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What is the simplest way to input π in text mode if there is only this one greek letter in the whole English text? May be there is one line of code can make it. The following excellent example is suggested by Manuel:

%%xelatex
\documentclass{article}
\usepackage{fontspec}\setmainfont{Linux Libertine O}
\begin{document}
this is letter π
\end{document}
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    Is $\pi$ a valid answer? :)
    – masu
    Dec 5, 2013 at 10:11
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    @masu Nope. In text mode~ Dec 5, 2013 at 10:12
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    \usepackage{textgreek} and \textpi. Or may be just take the necessary code for that letter. EDIT: you use fontspec? Then just load a font with the letter π, and write π in text mode.
    – Manuel
    Dec 5, 2013 at 10:16
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    @EdenHarder but what do you mean by text mode if I told you to use foobar package and then \tpi to get a text pi, would it matter if internally the package did \newcommand\tpi{$\pi$} ? $ is used internally all over the place, most minipages, parboxes, tabular etc are all inside $..$ That said, if you want a textual pi there are of course Greek text fonts yo could use (but if you want pi for the circle $\pi$ is probably the most natural encoding) Dec 5, 2013 at 10:23
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    @EdenHarder Would this “π” represent the number?
    – egreg
    Dec 5, 2013 at 10:49

1 Answer 1

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Leave the hard work to textgreek. If you need the letter to work also in math mode, add a suitable definition with \newunicodechar.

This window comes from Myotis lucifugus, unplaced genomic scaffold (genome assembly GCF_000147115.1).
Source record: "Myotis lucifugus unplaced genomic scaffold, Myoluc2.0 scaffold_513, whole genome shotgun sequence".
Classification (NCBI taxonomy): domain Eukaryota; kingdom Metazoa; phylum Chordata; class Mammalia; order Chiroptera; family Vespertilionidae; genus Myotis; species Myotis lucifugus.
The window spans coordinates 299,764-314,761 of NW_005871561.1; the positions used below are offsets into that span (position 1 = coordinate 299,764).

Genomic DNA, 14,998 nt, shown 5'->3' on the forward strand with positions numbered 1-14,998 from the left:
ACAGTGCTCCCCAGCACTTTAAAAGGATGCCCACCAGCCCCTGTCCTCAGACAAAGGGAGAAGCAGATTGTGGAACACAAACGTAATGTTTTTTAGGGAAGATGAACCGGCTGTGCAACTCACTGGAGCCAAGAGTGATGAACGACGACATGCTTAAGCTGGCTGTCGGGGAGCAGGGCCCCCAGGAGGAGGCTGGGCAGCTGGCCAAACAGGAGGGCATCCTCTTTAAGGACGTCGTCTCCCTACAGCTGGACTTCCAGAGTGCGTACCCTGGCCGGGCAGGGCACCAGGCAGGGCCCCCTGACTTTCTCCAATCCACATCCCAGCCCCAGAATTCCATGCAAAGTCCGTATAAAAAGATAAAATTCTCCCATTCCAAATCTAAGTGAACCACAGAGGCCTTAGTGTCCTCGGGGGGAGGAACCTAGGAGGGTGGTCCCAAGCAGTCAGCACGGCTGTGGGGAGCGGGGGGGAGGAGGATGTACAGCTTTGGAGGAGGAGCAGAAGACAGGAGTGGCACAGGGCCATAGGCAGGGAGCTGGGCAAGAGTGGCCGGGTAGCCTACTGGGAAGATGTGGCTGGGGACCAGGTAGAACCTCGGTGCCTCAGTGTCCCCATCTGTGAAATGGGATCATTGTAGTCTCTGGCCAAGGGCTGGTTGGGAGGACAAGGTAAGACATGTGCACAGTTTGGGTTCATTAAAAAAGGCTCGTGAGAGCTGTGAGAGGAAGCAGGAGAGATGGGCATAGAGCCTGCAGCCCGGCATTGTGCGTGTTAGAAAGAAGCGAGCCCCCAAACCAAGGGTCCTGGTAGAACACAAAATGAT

\documentclass{article}
\usepackage[utf8]{inputenc}

\usepackage{textgreek}

% use these if you also want π to work in math mode
\usepackage{newunicodechar}
\newunicodechar{π}{\ifmmode\pi\else\textpi\fi}

\begin{document}
This is π as a letter in text mode and
we can use it also in math: $e^{πi}+1=0$
\end{document}

enter image description here


With XeLaTeX or LuaLaTeX and fontspec it is another matter. Your example

\documentclass{article}
\usepackage{fontspec}
\setmainfont{Linux Libertine O}
\begin{document}
this is letter π
\end{document}

works out of the box, because Linux Libertine does have Greek letters.

enter image description here

Just by way of example, let's suppose the main font doesn't have Greek letters; one can then use a workaround:

\documentclass{article}
\usepackage{fontspec,newunicodechar}

\setmainfont{Linux Libertine O}
\newfontfamily{\greekfont}{Futura} % just for a very different font

\newunicodechar{π}{{\greekfont π}}    \begin{document}

this is letter π
\end{document}

enter image description here

You can have a look at the ucharclasses package in case you have several characters missing from the main font.

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  • Thanks so much! There may be some other ways, so let's wait for some time. Thanks again. Dec 5, 2013 at 12:11
  • Egreg, one of the tags is fontspec. Which will ease the problem partially (apart from using XeTeX), but I think we still don't know what @EdenHarder wants.
    – Manuel
    Dec 5, 2013 at 12:33
  • @Manuel I want to see what is the simplest way to solve this question. In the beginning, I think Then just load a font with the letter π, and write π in text mode may be the one but I DO not know what's the proper font (maybe with extended characters?). Now, I want to see what is the simplest way at last. Dec 5, 2013 at 12:45
  • @EdenHarder Perhaps you could make clearer what environment you're in: are you using XeLaTeX or LuaLaTeX with fontspec? If so, what's the document preamble?
    – egreg
    Dec 5, 2013 at 12:50
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    @EdenHarder But IF you are in XeLaTeX, with fontspec, you can write this is letter π and get no errors. That's why we don't know what your problem is and what are you really asking. As egreg said, add more info (a minimal working example would be great).
    – Manuel
    Dec 5, 2013 at 12:55

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